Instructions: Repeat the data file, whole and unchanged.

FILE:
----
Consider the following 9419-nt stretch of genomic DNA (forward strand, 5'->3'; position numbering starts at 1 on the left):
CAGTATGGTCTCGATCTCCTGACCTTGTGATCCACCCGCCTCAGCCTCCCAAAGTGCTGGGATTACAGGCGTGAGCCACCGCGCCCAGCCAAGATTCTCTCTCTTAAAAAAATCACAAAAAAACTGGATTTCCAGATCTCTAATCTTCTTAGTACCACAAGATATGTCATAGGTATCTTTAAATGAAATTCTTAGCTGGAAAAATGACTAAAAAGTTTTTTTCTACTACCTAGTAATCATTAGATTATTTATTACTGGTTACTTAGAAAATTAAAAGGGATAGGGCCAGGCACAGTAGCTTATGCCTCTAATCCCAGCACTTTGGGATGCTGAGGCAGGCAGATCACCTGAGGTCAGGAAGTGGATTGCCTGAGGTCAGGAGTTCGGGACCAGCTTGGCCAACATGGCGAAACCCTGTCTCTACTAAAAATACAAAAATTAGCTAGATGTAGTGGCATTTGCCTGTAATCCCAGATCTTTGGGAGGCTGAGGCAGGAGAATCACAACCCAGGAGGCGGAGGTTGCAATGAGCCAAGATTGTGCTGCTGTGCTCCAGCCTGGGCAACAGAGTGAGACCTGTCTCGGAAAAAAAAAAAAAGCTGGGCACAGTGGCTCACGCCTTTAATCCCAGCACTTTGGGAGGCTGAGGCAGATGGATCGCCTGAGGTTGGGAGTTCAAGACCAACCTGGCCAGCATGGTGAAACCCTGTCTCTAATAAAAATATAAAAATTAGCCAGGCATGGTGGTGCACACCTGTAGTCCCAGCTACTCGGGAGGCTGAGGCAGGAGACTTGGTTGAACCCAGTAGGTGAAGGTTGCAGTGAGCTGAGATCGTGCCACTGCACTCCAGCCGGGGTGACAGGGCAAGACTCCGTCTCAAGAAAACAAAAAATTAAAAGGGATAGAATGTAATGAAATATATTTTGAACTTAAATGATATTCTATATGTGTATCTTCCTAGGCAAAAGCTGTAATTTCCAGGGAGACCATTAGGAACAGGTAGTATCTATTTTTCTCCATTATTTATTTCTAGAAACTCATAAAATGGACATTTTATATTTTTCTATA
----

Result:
Consider the following 9419-nt stretch of genomic DNA (forward strand, 5'->3'; position numbering starts at 1 on the left):
CAGTATGGTCTCGATCTCCTGACCTTGTGATCCACCCGCCTCAGCCTCCCAAAGTGCTGGGATTACAGGCGTGAGCCACCGCGCCCAGCCAAGATTCTCTCTCTTAAAAAAATCACAAAAAAACTGGATTTCCAGATCTCTAATCTTCTTAGTACCACAAGATATGTCATAGGTATCTTTAAATGAAATTCTTAGCTGGAAAAATGACTAAAAAGTTTTTTTCTACTACCTAGTAATCATTAGATTATTTATTACTGGTTACTTAGAAAATTAAAAGGGATAGGGCCAGGCACAGTAGCTTATGCCTCTAATCCCAGCACTTTGGGATGCTGAGGCAGGCAGATCACCTGAGGTCAGGAAGTGGATTGCCTGAGGTCAGGAGTTCGGGACCAGCTTGGCCAACATGGCGAAACCCTGTCTCTACTAAAAATACAAAAATTAGCTAGATGTAGTGGCATTTGCCTGTAATCCCAGATCTTTGGGAGGCTGAGGCAGGAGAATCACAACCCAGGAGGCGGAGGTTGCAATGAGCCAAGATTGTGCTGCTGTGCTCCAGCCTGGGCAACAGAGTGAGACCTGTCTCGGAAAAAAAAAAAAAGCTGGGCACAGTGGCTCACGCCTTTAATCCCAGCACTTTGGGAGGCTGAGGCAGATGGATCGCCTGAGGTTGGGAGTTCAAGACCAACCTGGCCAGCATGGTGAAACCCTGTCTCTAATAAAAATATAAAAATTAGCCAGGCATGGTGGTGCACACCTGTAGTCCCAGCTACTCGGGAGGCTGAGGCAGGAGACTTGGTTGAACCCAGTAGGTGAAGGTTGCAGTGAGCTGAGATCGTGCCACTGCACTCCAGCCGGGGTGACAGGGCAAGACTCCGTCTCAAGAAAACAAAAAATTAAAAGGGATAGAATGTAATGAAATATATTTTGAACTTAAATGATATTCTATATGTGTATCTTCCTAGGCAAAAGCTGTAATTTCCAGGGAGACCATTAGGAACAGGTAGTATCTATTTTTCTCCATTATTTATTTCTAGAAACTCATAAAATGGACATTTTATATTTTTCTATA